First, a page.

“No cough, no measles” was one of the many mantras and memory aids I learned in medical school. Most were designed to reduce tomes like Gray’s Anatomy and Harrison’s Principles of Internal Medicine to a few rules. Much of the time, it was easy to miss the point, especially when the subject seemed to be an obscure disease.
Five years into a six-year medical degree at a typical Western university, none of us had ever seen measles. Nor were we bothered. Apart from HIV, microbes like measles seemed prehistoric. Public health was out, plastic surgery was in. Still, I remembered this particular rule, offered by a much-revered professor. But I wondered why he was so focused on a cough instead of “Koplik spots,” the little white dots in the mouth that are specific to measles.
Then I spent ten weeks in a pediatric infectious-disease ward in Cape Town. I thought I would see “African diseases” like hemorrhagic fever and HIV, which I did. But I also saw measles, rubella (German measles), scarlet fever, syphilis, rheumatic fever, typhoid, tuberculosis and many other causes of rash and fever.
Suddenly I could see the point of my professor’s rule. The very first signs of measles are a fever and cough, followed by a runny nose and red eyes. The appearance of a rash three or four days later is usually what prompts parents to bring their child to the emergency room. The problem is that at any given time, half the pre-school children in the ER have a fever, rash or both. The differential diagnosis is hard enough in immunized children, ranging from mild roseola to devastating meningococcal sepsis; the long list includes enterovirus 68, Lyme disease and drug rashes. In an unimmunized child, the ailment might also be rubella—harmless for the child, but catastrophic for unimmunized pregnant patients—or chickenpox.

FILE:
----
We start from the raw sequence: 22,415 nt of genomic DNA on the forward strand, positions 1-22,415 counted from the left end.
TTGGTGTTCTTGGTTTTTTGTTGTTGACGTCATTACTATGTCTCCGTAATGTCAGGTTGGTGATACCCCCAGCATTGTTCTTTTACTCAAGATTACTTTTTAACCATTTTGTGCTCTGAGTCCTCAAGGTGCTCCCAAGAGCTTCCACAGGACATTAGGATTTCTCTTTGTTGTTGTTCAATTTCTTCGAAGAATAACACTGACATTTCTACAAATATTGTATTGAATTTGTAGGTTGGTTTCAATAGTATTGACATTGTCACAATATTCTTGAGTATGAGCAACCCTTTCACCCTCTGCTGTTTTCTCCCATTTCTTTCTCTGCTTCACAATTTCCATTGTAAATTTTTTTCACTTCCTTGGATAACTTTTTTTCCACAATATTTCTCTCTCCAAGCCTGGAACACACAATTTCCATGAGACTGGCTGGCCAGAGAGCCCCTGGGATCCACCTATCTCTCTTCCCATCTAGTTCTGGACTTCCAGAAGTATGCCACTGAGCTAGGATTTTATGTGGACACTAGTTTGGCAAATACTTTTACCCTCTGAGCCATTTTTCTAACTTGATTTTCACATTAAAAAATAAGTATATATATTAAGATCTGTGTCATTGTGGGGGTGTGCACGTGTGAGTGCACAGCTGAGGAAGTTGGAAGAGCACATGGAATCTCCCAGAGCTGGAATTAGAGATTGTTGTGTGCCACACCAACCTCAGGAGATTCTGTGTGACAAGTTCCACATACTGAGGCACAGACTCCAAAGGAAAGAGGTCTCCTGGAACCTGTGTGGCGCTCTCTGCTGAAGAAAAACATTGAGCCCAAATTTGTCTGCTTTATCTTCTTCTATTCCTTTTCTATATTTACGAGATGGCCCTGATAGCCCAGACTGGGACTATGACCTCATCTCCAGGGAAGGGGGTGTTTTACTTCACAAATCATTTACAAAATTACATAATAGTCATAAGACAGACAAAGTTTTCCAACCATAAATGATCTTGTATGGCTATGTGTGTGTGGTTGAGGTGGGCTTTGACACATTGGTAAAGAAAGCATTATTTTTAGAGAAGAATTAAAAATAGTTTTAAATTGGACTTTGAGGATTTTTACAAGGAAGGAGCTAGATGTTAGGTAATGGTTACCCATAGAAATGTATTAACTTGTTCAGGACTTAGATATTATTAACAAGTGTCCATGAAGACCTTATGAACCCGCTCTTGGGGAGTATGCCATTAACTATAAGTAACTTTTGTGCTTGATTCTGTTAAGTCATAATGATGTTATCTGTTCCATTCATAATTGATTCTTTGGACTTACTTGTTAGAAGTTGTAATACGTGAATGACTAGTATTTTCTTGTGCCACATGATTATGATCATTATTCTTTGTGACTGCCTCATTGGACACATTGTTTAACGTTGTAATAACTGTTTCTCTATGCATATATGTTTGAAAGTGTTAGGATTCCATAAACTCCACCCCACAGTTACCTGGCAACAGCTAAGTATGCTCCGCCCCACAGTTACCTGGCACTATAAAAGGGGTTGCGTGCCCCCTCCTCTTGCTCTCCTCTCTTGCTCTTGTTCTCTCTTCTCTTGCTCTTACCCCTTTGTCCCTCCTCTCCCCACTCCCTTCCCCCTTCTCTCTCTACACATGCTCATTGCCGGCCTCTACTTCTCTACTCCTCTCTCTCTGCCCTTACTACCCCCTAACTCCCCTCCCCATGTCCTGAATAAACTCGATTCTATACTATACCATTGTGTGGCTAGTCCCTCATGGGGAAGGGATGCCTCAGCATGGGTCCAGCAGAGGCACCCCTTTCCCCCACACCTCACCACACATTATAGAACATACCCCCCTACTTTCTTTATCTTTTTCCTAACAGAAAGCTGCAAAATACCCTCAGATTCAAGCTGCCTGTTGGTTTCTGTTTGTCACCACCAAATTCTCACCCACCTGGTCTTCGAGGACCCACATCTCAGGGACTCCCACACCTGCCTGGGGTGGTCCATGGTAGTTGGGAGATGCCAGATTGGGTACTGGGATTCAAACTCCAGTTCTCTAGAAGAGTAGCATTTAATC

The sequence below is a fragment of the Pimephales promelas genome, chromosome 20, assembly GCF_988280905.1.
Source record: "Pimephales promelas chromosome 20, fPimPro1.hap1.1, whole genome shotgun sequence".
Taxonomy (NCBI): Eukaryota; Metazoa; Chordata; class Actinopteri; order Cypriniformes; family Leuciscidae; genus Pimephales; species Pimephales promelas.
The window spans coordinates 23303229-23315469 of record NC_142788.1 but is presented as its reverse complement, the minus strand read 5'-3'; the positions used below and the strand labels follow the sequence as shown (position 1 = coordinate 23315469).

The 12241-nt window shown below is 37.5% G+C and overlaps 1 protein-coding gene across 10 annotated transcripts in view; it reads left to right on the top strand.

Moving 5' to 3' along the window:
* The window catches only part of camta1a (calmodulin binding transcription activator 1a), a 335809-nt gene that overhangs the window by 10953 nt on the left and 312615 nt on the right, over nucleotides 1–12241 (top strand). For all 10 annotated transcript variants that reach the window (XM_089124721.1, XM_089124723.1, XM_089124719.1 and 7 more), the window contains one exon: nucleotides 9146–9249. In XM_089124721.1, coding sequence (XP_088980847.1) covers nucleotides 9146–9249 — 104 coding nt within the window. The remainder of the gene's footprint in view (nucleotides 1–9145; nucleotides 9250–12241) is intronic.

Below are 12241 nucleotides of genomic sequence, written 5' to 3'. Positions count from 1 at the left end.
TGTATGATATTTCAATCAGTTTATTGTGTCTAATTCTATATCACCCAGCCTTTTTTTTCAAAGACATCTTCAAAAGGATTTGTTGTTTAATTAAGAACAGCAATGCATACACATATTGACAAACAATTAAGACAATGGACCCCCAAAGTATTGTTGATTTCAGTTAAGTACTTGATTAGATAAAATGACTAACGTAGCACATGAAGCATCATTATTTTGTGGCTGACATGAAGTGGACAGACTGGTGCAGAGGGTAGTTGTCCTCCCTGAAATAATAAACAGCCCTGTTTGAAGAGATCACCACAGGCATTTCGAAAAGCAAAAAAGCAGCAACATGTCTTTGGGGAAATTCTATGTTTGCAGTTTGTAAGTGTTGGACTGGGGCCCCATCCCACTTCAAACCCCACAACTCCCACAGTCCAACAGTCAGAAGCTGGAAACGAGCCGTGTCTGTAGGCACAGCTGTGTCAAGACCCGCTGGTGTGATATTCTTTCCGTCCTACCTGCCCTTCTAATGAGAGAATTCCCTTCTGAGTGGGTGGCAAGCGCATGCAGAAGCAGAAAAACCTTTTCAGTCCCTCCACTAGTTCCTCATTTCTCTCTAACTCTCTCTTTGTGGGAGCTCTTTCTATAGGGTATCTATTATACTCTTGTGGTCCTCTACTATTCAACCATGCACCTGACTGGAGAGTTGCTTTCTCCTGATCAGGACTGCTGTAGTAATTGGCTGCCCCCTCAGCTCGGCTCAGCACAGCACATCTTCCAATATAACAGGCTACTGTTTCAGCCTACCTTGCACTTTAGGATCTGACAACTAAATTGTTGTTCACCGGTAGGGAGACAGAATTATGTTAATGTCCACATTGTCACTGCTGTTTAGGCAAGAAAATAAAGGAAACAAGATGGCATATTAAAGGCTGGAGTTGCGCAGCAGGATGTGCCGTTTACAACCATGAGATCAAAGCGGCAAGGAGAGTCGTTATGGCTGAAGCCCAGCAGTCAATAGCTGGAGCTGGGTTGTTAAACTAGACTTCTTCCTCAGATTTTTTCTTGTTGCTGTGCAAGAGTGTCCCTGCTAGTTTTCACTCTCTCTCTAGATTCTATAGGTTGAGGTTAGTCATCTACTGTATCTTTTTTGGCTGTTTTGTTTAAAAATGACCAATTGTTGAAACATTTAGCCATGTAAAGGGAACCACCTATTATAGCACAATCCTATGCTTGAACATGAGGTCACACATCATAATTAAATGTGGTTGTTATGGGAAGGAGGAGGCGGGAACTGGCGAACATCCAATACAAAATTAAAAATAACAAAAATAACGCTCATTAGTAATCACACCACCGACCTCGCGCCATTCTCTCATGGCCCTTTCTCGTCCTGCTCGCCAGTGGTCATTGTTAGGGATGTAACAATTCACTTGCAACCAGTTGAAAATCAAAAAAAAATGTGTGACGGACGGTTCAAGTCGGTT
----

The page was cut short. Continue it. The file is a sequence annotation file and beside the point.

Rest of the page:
Or it might be measles, in which case you need to know. Fast. Because measles is the most contagious disease on earth. Among unimmunized people exposed to the measles virus, some 90 percent will contract the disease. Anyone with measles is contagious for several days before the rash even appears; the cough effectively spreads tiny droplets of the virus, which can remain in the air for several hours, long after an infected person has left the room. In an unvaccinated community, each person who gets measles spreads it on average to twelve others. Complications like pneumonia and meningitis can be permanent, deadly, or both, especially for immune-compromised patients such as those with cancer. And in the ER, one of these kids might be in the next bed.
Older Americans remember measles as a common childhood disease that just had to be suffered through, but in fact it is still frequently deadly in low- and middle-income countries. And because the virus weakens the body’s natural immune system, children who survive measles get more infections and have a higher risk of dying from them for several months afterwards.